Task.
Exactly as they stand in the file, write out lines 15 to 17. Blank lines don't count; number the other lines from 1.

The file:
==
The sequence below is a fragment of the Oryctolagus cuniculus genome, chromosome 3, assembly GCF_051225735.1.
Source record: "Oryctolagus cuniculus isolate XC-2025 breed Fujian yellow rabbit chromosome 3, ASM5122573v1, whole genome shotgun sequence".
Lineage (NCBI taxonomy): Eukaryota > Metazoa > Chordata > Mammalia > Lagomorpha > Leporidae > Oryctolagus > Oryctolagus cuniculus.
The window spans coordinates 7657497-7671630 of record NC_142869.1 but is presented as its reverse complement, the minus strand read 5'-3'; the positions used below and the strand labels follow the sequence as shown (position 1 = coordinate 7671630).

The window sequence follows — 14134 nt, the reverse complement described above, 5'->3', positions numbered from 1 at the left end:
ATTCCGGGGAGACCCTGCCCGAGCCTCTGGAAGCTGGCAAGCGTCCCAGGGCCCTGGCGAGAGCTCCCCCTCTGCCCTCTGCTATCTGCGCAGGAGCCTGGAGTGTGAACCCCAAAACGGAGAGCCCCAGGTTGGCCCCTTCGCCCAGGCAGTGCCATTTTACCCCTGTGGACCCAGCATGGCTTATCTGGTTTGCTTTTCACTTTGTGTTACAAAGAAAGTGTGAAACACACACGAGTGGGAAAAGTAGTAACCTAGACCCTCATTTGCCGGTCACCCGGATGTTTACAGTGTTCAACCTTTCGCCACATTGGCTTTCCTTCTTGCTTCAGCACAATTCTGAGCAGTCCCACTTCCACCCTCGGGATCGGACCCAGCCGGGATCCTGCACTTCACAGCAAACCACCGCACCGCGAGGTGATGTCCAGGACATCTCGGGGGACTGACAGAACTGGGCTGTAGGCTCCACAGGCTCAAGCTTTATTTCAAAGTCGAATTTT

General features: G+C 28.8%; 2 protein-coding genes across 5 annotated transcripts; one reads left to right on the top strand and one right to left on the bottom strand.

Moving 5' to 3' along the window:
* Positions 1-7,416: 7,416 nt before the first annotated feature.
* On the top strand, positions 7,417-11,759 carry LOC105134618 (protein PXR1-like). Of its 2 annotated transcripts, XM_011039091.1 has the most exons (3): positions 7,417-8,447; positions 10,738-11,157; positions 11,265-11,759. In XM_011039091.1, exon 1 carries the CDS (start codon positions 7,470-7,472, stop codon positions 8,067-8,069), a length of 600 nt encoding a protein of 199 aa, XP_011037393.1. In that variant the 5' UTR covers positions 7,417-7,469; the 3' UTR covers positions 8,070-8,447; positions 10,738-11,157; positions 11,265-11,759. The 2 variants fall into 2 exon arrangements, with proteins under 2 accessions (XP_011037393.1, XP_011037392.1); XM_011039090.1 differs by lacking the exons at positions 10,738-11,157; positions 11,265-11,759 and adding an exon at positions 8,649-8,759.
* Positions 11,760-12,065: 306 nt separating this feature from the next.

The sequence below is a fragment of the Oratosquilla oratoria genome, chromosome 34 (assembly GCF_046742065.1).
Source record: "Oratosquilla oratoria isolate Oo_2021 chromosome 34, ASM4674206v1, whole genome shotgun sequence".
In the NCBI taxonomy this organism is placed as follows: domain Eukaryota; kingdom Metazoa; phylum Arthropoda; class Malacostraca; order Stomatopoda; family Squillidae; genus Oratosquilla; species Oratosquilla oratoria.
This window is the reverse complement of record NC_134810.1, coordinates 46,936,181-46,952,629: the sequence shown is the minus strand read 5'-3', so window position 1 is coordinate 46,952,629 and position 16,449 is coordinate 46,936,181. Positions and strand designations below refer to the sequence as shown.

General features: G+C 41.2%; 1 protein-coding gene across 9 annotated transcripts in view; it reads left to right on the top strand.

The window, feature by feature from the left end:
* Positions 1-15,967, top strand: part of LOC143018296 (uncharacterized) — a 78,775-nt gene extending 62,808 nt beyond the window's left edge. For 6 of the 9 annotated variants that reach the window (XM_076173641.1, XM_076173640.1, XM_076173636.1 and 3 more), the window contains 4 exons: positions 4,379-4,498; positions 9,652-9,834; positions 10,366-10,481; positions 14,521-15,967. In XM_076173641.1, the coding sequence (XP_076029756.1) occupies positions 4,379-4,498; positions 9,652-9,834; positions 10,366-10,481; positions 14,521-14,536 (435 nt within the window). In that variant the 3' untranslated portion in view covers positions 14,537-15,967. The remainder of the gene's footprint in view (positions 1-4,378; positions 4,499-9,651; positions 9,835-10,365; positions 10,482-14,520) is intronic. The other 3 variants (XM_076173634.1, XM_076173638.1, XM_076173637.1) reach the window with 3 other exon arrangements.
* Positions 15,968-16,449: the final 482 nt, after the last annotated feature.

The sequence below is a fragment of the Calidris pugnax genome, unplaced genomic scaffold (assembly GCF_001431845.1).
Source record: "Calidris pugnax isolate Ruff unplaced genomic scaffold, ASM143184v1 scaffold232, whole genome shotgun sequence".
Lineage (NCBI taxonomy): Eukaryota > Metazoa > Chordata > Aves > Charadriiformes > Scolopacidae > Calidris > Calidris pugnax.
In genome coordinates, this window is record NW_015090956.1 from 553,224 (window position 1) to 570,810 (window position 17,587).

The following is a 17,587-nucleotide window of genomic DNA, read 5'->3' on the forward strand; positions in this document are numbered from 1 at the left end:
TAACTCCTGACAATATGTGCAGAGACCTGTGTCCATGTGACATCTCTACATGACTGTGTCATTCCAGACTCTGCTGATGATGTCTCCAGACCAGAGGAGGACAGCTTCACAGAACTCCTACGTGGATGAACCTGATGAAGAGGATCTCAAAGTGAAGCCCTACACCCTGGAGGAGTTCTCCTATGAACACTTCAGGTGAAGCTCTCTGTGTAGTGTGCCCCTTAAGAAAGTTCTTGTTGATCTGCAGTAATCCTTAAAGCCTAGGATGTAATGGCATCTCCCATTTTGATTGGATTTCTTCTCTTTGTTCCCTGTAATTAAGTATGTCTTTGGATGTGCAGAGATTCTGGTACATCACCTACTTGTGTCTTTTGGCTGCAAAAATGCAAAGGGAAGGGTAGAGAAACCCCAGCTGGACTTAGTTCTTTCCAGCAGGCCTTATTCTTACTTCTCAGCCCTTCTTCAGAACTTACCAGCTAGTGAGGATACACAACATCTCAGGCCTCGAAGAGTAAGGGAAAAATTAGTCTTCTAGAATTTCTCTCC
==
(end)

This window is the reverse complement of record NC_134810.1, coordinates 46,936,181-46,952,629: the sequence shown is the minus strand read 5'-3', so window position 1 is coordinate 46,952,629 and position 16,449 is coordinate 46,936,181. Positions and strand designations below refer to the sequence as shown.

General features: G+C 41.2%; 1 protein-coding gene across 9 annotated transcripts in view; it reads left to right on the top strand.

The window, feature by feature from the left end: